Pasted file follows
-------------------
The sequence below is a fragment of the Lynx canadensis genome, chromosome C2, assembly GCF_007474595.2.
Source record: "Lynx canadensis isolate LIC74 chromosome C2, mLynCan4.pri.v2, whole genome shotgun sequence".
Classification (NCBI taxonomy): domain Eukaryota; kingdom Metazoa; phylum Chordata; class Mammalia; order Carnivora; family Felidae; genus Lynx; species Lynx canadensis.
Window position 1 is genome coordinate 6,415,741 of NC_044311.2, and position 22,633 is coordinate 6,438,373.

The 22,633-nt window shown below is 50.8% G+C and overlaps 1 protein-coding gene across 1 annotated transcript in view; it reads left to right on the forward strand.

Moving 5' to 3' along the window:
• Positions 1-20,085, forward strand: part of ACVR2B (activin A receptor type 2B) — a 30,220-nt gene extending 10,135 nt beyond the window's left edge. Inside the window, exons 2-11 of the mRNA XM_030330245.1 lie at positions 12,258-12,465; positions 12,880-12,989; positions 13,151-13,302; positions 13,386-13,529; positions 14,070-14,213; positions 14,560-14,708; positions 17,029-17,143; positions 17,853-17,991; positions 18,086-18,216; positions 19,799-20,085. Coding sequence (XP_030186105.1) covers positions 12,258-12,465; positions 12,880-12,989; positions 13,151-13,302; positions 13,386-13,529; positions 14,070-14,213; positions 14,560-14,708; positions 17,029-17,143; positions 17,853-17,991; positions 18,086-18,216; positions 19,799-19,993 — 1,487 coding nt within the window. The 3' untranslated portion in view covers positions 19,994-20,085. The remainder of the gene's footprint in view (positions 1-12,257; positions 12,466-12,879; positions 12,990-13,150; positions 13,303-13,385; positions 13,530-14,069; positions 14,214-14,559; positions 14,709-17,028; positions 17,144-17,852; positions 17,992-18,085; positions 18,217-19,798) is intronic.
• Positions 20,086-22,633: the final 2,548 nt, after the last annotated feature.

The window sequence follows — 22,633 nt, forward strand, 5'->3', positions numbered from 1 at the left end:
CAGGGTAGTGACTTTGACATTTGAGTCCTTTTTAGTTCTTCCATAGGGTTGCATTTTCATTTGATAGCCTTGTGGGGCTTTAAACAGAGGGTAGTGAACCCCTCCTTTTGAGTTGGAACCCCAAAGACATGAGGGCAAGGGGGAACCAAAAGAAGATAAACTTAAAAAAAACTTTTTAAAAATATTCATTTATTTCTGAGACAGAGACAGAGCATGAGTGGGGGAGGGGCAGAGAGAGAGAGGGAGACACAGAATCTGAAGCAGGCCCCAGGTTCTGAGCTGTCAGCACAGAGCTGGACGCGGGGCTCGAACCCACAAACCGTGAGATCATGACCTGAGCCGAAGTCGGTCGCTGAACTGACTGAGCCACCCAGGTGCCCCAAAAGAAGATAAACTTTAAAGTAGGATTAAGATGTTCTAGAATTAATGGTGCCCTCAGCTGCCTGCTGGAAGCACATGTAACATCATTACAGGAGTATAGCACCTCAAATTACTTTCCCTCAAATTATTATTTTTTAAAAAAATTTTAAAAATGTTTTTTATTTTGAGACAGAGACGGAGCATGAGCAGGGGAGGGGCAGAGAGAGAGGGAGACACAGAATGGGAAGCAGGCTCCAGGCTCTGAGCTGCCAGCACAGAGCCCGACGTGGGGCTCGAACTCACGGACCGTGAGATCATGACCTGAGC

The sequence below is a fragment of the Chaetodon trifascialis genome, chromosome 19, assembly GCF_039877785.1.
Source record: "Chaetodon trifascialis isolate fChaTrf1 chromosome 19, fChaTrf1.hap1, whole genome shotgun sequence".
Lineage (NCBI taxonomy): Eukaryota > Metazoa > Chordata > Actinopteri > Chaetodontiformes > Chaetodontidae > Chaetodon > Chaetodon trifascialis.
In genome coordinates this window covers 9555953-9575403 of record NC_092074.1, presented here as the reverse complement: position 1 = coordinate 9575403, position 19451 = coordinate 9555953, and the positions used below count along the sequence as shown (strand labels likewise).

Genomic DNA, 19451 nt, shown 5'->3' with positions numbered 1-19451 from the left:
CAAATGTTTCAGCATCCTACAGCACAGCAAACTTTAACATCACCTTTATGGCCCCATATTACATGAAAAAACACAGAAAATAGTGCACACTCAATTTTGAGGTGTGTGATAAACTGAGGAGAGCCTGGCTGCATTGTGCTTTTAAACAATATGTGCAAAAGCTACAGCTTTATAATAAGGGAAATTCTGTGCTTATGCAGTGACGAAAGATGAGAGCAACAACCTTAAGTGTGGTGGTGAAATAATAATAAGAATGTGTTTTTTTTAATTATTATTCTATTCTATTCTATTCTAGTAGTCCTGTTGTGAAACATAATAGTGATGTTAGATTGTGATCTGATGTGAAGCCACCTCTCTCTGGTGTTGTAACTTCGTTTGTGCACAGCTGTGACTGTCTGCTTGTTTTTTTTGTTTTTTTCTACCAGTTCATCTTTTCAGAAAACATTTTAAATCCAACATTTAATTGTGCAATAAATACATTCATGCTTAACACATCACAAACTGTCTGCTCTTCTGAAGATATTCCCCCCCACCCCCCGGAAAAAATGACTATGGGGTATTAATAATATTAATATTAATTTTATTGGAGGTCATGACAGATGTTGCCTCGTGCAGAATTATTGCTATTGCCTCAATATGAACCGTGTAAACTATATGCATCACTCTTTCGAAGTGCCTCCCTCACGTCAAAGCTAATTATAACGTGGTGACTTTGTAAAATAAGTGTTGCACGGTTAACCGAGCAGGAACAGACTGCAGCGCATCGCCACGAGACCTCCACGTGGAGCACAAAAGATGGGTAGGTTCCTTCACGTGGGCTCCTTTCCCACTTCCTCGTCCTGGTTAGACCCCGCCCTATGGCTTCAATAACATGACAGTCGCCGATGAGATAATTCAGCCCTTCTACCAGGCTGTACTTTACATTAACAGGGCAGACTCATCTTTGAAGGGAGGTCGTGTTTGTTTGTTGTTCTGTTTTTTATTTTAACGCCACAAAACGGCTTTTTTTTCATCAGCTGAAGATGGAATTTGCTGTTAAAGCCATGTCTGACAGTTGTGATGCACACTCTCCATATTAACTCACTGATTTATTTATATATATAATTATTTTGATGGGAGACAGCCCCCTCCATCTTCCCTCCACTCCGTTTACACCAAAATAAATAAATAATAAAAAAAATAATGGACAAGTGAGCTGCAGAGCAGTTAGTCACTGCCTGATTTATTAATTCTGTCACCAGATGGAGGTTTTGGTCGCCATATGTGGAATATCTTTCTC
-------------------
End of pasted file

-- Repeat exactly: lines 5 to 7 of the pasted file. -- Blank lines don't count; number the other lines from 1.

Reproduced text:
The 22,633-nt window shown below is 50.8% G+C and overlaps 1 protein-coding gene across 1 annotated transcript in view; it reads left to right on the forward strand.

Moving 5' to 3' along the window:
• Positions 1-20,085, forward strand: part of ACVR2B (activin A receptor type 2B) — a 30,220-nt gene extending 10,135 nt beyond the window's left edge. Inside the window, exons 2-11 of the mRNA XM_030330245.1 lie at positions 12,258-12,465; positions 12,880-12,989; positions 13,151-13,302; positions 13,386-13,529; positions 14,070-14,213; positions 14,560-14,708; positions 17,029-17,143; positions 17,853-17,991; positions 18,086-18,216; positions 19,799-20,085. Coding sequence (XP_030186105.1) covers positions 12,258-12,465; positions 12,880-12,989; positions 13,151-13,302; positions 13,386-13,529; positions 14,070-14,213; positions 14,560-14,708; positions 17,029-17,143; positions 17,853-17,991; positions 18,086-18,216; positions 19,799-19,993 — 1,487 coding nt within the window. The 3' untranslated portion in view covers positions 19,994-20,085. The remainder of the gene's footprint in view (positions 1-12,257; positions 12,466-12,879; positions 12,990-13,150; positions 13,303-13,385; positions 13,530-14,069; positions 14,214-14,559; positions 14,709-17,028; positions 17,144-17,852; positions 17,992-18,085; positions 18,217-19,798) is intronic.